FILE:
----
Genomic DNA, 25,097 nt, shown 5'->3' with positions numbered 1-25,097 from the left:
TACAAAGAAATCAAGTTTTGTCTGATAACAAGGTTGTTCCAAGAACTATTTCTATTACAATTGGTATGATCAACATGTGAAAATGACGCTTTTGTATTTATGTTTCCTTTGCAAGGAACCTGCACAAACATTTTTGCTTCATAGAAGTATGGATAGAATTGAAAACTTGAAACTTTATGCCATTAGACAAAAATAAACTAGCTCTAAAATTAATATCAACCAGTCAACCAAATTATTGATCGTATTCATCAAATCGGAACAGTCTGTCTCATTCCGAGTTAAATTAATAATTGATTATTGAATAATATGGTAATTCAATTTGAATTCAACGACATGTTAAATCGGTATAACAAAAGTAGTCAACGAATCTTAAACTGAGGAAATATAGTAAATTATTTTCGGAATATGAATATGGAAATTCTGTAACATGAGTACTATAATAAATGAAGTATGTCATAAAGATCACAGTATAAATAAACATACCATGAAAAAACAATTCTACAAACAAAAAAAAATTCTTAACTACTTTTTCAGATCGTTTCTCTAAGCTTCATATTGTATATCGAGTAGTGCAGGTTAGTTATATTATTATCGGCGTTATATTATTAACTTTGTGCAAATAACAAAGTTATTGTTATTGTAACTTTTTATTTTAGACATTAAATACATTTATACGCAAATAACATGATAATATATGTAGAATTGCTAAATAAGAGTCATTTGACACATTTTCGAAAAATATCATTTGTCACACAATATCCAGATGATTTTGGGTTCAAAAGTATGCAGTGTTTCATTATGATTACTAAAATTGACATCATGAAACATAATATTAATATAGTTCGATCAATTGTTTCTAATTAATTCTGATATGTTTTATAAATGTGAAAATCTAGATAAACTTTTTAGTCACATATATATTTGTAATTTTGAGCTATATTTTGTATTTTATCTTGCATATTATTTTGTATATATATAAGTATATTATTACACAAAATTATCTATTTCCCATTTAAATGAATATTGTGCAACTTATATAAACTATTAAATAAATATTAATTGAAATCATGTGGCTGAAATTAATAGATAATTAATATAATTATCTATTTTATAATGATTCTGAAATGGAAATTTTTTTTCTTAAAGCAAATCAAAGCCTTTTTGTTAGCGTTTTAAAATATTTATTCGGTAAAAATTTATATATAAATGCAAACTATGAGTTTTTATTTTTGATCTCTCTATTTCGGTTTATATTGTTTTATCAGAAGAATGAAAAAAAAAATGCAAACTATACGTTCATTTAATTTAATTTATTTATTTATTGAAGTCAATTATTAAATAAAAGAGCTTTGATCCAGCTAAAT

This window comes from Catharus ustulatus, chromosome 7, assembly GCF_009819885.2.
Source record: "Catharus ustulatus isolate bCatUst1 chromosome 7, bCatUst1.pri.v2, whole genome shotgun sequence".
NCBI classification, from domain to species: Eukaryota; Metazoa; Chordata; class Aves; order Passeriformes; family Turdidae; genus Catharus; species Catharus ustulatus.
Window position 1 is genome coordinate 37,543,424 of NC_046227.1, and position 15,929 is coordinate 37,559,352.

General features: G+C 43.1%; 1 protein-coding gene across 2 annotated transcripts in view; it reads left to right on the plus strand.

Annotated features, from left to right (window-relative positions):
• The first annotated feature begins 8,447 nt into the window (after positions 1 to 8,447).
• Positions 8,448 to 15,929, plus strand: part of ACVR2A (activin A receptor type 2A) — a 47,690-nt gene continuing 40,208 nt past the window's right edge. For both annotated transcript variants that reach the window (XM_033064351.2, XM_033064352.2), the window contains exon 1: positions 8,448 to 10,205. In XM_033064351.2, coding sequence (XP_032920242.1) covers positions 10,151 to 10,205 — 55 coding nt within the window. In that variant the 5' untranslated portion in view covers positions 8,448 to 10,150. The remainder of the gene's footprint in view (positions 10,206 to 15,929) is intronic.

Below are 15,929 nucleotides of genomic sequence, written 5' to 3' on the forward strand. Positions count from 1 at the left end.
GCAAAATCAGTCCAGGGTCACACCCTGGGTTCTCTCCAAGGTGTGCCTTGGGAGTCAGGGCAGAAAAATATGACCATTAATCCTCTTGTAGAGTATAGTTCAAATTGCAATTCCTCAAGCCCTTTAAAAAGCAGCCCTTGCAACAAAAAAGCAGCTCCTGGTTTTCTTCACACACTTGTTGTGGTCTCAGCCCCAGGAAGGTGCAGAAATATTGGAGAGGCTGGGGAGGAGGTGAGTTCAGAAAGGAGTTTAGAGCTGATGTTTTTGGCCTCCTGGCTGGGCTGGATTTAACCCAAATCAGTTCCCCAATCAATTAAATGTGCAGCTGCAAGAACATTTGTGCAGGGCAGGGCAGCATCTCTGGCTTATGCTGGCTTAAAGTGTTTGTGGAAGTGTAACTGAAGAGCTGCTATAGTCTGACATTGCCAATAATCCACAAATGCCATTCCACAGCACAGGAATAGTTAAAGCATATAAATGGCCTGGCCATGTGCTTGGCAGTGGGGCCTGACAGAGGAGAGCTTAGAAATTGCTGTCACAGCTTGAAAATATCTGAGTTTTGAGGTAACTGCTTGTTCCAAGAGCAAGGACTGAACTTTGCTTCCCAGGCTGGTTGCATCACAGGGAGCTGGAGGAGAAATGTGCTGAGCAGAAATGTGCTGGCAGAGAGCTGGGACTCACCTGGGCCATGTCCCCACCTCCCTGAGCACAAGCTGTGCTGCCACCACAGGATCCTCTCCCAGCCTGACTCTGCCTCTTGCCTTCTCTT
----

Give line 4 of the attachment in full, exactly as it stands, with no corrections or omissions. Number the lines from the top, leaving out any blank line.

Source record: "Catharus ustulatus isolate bCatUst1 chromosome 7, bCatUst1.pri.v2, whole genome shotgun sequence".